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Jestgar

Musings On The Lunch Room

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So I'm in the lunch room at work heating up my home made sauteed eggplant and mushrooms over brown and wild rice and I see on the counter someone's Styrofoam container of CupNoodles that she filled with hot water from the tap and is letting "cook" on the counter.

Now, that stuff is disgusting. I'm not even sure how it is allowed in the food section of the grocery store - and yet I used to eat that too. Granted, I was a poor college student and never touched it after I got a real job, but I still thought of it as food, and pretended I was having a quick snack.

I looked at this stuff, with it's long list of chemical ingredients, and looked at my eggplant dish, which has nothing in it that didn't grow, and thought "it's all worth it".

I don't care how many hours I spend making food, or how annoyed I am that I can't just stop somewhere and get something to eat, I will be eternally grateful that I can now tell the difference between food and fallacy. If being unable to eat gluten means that I now eat food, it's all worth it.

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I loved cup o noodles. Tasty. I liked ramen better though.

I hate eggplant but mushrooms are pretty tasty too. Of course I like mine fried with some cheese on top... What can I say? :P

I prefer rice noodles over rice though.

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There are a lot of celiacs that share your sentiments. Almost everything I eat is made from scratch. Most is organic. As a result, my diet is not only gluten-free but also extremely healthy. I guess this is an example of the gluten-free diet

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I don't care how many hours I spend making food, or how annoyed I am that I can't just stop somewhere and get something to eat, I will be eternally grateful that I can now tell the difference between food and fallacy. If being unable to eat gluten means that I now eat food, it's all worth it.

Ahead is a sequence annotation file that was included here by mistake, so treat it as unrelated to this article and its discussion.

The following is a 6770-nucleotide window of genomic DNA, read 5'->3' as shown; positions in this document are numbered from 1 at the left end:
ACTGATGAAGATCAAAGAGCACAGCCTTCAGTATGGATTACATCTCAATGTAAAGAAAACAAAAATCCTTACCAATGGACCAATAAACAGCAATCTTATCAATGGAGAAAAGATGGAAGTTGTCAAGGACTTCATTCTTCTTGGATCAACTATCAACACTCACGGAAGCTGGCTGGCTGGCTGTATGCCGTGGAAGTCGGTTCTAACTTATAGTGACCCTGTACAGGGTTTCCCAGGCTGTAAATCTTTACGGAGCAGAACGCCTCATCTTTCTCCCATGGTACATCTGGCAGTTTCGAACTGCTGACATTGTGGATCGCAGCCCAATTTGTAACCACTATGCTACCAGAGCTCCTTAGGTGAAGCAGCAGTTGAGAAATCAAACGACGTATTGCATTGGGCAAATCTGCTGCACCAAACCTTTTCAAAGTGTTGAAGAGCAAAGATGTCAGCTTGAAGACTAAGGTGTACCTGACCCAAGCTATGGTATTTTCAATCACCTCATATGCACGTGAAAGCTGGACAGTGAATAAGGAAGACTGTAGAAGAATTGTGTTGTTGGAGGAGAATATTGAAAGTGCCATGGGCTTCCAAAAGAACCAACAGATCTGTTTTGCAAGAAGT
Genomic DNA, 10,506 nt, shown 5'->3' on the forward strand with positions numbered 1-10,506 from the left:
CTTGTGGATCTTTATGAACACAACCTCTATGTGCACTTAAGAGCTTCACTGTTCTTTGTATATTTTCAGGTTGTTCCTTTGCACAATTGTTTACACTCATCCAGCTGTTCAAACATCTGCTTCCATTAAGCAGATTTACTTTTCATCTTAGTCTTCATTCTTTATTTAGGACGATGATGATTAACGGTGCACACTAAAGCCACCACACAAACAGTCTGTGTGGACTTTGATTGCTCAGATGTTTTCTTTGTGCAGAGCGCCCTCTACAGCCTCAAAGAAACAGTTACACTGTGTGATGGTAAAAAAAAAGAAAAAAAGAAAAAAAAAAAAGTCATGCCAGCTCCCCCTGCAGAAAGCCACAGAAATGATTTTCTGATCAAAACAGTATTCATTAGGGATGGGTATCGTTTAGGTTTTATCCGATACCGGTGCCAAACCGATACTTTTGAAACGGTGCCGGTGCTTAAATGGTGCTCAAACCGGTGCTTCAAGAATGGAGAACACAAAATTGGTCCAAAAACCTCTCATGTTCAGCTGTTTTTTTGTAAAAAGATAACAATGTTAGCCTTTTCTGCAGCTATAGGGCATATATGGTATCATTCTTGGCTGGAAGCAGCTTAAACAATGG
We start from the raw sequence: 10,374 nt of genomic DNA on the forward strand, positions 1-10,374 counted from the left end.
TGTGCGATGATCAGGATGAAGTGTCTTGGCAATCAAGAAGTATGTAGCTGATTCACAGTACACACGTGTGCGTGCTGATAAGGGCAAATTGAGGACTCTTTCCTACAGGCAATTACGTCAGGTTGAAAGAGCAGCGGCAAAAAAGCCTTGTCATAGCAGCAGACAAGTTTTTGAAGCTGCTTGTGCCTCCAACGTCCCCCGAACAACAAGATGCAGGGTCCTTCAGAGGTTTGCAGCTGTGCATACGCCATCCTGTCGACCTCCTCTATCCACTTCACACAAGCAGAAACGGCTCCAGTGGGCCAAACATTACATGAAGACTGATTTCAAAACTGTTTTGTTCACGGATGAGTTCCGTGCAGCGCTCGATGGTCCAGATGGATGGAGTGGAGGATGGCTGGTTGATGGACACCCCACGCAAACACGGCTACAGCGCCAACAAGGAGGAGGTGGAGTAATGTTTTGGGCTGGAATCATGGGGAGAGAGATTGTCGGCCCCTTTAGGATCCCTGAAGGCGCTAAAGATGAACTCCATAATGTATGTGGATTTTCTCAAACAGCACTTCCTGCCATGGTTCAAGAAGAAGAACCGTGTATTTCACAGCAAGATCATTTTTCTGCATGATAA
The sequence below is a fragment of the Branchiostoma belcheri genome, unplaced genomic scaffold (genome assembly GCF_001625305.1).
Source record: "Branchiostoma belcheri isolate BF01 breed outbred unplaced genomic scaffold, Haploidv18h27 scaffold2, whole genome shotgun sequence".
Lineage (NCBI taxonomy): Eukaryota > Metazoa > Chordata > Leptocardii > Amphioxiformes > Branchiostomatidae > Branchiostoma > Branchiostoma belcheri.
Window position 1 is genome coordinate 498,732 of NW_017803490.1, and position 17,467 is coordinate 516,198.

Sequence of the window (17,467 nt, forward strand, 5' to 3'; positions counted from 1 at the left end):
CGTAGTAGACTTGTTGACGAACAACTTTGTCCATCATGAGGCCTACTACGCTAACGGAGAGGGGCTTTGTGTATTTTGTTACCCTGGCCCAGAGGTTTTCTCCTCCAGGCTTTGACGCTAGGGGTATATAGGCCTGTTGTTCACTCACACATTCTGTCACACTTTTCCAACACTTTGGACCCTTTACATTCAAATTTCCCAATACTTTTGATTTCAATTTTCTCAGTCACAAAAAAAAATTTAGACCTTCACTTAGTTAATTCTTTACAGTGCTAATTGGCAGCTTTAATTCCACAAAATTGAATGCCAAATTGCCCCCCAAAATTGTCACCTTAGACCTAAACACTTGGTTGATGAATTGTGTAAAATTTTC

Hear, hear! I'm with you, kiddo! ;) I eat better now than I have in my whole life!

ETA: While I have always been a creative cook/baker, I have had to be "more creative" sometimes since going gluten-free, but neither hubs nor I seem to mind.

Do I miss the convenience of food-on-the-go packaged items? Sure.

But I do NOT miss how rotten I FELT eating that crap.

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Since I was a little girl I've cooked and baked things from scratch and still do and always will. I was raised on a farm with a huge garden and all sorts of delicious animals so I grew up knowing the importance of real food versus those icky soup bowl thingers (I haven't tried one but they look grotesque!). I have never been able to understand purchased convenience foods. However, I do not have children and I see how parents may have to relent at times.

However, when I do purchase ingredients label reading is eye opening. It has actually forced me to be more cognizant of each morsel I choose to put into my mouth. Subsequently it has made me sit up and pay attention to all other aspects of my health. I certainly take better care of myself better than ever; my husband also habitually does the same and is making wiser choices. I continue to plant my own vegetables and herbs and harvest our lovely apples and hazelnuts from the wild and make my own jams and preserves and do canning.